10 a.m. Not far from Russ & Daughters, the Tenement Museum offers both walking and tenement tours in this historic immigrant neighborhood, where many of Emma Lazarus’ “tired, poor, huddled masses” first breathed free. Learn about spe-cific families who lived at 97 Orchard and whose lives have been carefully reconstructed in artifacts and words. Tours led by knowledgeable, engaging graduate students leave at least every half hour but fill up fast. Special tours include: “Getting By: Immigrants Weather the Great Depressions of 1873 and 1929,” and “Piecing It Together: Immigrants in the Garment Industry.” (Museum Visitor Center: 90 Orchard St., $9, 212-431-0233,

    Noon: Grab a giant dill at Gus’s Pickles just down the street on Orchard, or head over to Bereket, a 24-hour Turkish cafeteria where you can eat like a sultan for less than $10. (Bereket, 187 East Houston at Orchard, 212-475-7700.)

    12:30 p.m. Walk through Nolita (North of Little Italy), New York’s trendiest boutique area, where upscale shoe and homeware stores butt up against funky vintage outlets. Stroll west towards SoHo before catching the N/R subway to Times Square.

    2 p.m. Get in line at TKTS. A New York institution, this booth in Times Square has been selling discounted tickets to Broadway, off-Broadway, dance and music events since 1973. The hitch is that tickets are only available on the day of the performance, and it’s not exactly a secret. But waiting in line with a thousand other people has become its own spectacle, with street performers and food vendors congregating on the little island in Times Square to keep everyone entertained. The selection of shows is phenomenal — almost everything except The Lion King is generally available — provided you arrive early. Get in line between 2 and 2:30. When the booth opens at 3 you’ll only have another half-hour to wait to snag tickets for Proof, Cabaret or Elton John and Tim Rice’s Aida. (TKTS, 47th St. & Broadway. Cash only. Look for the red-and-white banners.)

    4 p.m. The International Center of Photography houses a large permanent collection of photographic luminaries, such as Cartier-Bresson, Robert Capa and Chim. Temporary exhibitions change frequently. See what’s currently on display at (ICP, 1133 Avenue of the Americas at 43rd St. $9. 212-857-0000. Tue/Thu: 10 a.m. - 5 p.m; Fri: 10 a.m. - 8 p.m; Sat & Sun: 10 a.m. - 6 p.m.)

    6 p.m. Grab a pre-theater dinner at Hell’s Kitchen, a “nouveau Mexican” restaurant where dinner for two is roughly $65. It’s worth the splurge for creative, authentic dishes, which are just familiar enough to count as comfort food. (Hell’s Kitchen, 679 Ninth Ave., 212-977-1588.)

    8 p.m. Seats, please. The curtain goes up!

    10:30 p.m. You saved money

    on the show. Now splurge on a nightcap at Serena in the basement of the Chelsea Hotel. Leonard Cohen is long gone, but you’ll likely see Rufus Wainwright and other grunge stars circulating. (Serena, 222 W. 23rd Street, between 7th and 8th, 212-255-4646.)


    10:30 a.m. Dim Sum brunch is a singular Chinatown experience. For first-timers, the Golden Unicorn is a safe bet, because the normally gruff Chinatown waiters take some pains to welcome non-Chinese-speaking patrons. After settling on a pot of tea — jasmine, chrysanthemum or mixed — order a selection of delicacies from the carts flying by. Try the pearl shrimp dumplings, Sui Mai pork and shrimp dumplings, turnip cakes and the Chinese chive dumplings. Brunch for two, including the standard tea fee, should be roughly $25. (Golden Unicorn, 18 East Broadway at Catherine St., 3rd floor, 212-941-0911.)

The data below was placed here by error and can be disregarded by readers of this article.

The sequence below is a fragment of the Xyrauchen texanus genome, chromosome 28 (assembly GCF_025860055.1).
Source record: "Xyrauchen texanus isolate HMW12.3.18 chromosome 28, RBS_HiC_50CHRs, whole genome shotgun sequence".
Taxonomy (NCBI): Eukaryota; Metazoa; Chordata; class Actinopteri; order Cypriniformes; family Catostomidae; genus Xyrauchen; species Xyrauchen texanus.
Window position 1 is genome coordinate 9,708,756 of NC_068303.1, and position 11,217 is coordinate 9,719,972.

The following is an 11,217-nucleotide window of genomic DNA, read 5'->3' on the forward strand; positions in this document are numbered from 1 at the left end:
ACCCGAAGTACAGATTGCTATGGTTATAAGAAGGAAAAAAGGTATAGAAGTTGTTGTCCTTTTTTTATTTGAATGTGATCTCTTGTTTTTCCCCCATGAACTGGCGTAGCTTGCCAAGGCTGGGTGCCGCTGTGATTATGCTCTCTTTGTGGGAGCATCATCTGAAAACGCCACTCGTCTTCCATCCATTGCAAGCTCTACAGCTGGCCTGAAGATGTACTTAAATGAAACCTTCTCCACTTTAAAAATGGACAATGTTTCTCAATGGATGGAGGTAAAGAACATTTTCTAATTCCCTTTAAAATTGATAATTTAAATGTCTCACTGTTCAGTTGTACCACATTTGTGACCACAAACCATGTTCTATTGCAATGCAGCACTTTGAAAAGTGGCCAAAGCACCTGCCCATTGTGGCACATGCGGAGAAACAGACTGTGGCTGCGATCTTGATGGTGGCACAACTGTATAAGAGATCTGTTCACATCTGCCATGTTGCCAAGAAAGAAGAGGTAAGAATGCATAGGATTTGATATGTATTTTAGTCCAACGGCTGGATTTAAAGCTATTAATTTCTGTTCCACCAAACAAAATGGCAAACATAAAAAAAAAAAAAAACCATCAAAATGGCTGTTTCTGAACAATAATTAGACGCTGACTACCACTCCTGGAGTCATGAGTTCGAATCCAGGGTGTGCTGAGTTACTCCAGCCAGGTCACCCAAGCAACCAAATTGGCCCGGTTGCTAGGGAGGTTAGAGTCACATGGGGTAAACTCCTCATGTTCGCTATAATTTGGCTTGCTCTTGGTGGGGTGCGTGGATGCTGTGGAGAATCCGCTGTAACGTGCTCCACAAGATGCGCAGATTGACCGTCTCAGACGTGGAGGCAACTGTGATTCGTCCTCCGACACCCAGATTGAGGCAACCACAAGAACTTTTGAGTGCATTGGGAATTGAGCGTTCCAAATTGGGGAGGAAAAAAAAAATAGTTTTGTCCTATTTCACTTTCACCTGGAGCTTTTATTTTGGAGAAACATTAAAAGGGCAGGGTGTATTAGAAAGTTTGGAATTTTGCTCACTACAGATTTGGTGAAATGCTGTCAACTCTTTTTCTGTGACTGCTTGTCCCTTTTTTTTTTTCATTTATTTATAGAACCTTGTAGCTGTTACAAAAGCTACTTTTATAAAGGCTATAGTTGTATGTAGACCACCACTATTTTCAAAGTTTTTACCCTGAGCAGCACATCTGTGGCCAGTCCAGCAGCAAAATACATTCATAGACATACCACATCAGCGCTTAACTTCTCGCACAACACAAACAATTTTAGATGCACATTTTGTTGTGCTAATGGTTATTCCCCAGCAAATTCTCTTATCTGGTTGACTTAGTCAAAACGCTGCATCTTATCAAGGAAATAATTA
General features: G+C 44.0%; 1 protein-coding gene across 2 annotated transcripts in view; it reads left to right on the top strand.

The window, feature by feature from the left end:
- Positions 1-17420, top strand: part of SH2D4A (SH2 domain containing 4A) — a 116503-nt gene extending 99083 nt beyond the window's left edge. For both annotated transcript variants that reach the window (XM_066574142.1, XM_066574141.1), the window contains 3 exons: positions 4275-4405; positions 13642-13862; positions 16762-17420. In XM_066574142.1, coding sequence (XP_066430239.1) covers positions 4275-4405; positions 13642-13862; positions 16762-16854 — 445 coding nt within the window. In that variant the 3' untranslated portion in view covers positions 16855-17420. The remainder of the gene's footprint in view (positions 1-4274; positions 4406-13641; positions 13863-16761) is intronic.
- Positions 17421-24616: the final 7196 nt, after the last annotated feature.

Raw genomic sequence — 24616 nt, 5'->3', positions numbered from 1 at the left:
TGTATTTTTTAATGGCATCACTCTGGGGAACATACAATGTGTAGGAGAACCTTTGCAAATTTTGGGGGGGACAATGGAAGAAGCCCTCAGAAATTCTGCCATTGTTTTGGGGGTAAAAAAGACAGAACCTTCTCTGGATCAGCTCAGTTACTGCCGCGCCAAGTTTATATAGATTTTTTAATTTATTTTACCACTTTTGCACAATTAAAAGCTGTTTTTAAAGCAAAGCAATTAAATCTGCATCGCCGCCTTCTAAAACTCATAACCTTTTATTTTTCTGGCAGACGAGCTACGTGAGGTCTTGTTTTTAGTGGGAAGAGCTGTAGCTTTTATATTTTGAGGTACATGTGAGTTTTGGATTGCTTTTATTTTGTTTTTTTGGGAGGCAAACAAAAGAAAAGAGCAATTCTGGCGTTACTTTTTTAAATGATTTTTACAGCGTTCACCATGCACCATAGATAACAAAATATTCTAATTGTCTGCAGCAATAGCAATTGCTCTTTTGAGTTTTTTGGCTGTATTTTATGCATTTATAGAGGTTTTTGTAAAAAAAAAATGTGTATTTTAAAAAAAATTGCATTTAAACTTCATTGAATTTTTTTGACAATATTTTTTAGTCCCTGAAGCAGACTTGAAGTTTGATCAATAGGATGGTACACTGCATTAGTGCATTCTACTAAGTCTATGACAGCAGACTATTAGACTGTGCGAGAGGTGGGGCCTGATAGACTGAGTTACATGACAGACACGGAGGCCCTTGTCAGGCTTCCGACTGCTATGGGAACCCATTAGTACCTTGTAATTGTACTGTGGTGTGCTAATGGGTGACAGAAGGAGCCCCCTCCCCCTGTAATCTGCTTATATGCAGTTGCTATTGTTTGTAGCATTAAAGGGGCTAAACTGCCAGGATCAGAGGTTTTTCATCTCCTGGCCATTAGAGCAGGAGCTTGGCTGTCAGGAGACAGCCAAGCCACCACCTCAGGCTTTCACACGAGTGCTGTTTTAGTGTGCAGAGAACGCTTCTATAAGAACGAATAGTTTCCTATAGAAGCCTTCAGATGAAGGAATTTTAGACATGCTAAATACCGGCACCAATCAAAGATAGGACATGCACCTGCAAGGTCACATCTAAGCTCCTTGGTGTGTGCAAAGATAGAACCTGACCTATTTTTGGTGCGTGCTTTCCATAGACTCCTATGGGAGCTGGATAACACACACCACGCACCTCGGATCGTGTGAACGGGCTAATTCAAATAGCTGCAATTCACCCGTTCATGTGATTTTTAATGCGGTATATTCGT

1 p.m. If you’re overwhelmed by the Big Three — the Met, Guggenheim and Whitney — try taking in some smaller museums you may not have visited before, such as the Frick or the recently opened Neue Gallery.

    The Frick Collection: Henry Clay Frick was a steel and railroad tycoon with a penchant for art collecting. His Fifth Avenue mansion, built in 1915, now houses 16 galleries where you can view his collection almost exactly as he left it. Highlights include paintings and sculptures by Goya, El Greco, Ingres, Manet, Monet, Titian, Rembrandt, Velazquez and Vermeer. (The Frick, 1 E. 70th St. at Fifth Ave. Tue-Sat: 10 a.m. - 6 p.m; Sun: 1-6 p.m; $10.

    Neue Galerie: The project of philanthropist Ronald Lauder and his art-dealer friend Serge Sabarsky, the Neue Galerie explores the fine and decorative art of early 20th-century Germany and Austria. In addition to examining how the fine and decorative arts influenced each other, the museum’s other mission is to “bring a sense of perspective back to Germanic culture of this period.” The two floors of gallery space in this lovingly restored Fifth Avenue townhouse contain works by Kandinsky, Klee, Egon Schiele, Josef Hoffmann and many others. Complete the experience with a strudel or Linzertorte at Café Sabarsky, the 19th-century Viennese café on the ground floor. (The Neue Galerie, 1048 Fifth Ave. at 86th St. Fri/Sat/ Mon: 11 a.m. - 7 p.m; Sun: 1-6 p.m. $10.

    Willing to postpone your return flight until Monday morning? Head back downtown for New York’s most laid-back dance party.

    6 p.m. Body & Soul. For the past six years, this weekly dance party has been the unlikely toast of lower Manhattan. No alcohol, just dancing. The brainchild of DJs Danny Krivit, Joe Claussell and Francois K, it’s a spiritual dance party with a mission statement: “an opportunity to let one’s guard down and truly share and celebrate the most vibrant energy that music and dancing give us.” (Vinyl, 6 Hubert St. between Greenwich & Hudson. Sun: 5-11 p.m. $15 non-members. 212-330-9169.)

    10 p.m. Bubby’s. For a late dinner, head to this Tribeca favorite, which many cast members of “Saturday Night Live” treat as their cafeteria. Delicious, wholesome, hearty food at reasonable prices. Don’t miss the espresso milkshakes or the strawberry rhubarb pie. (Bubby’s, 120 Hudson St. at N. Moore, 212-219-0666.)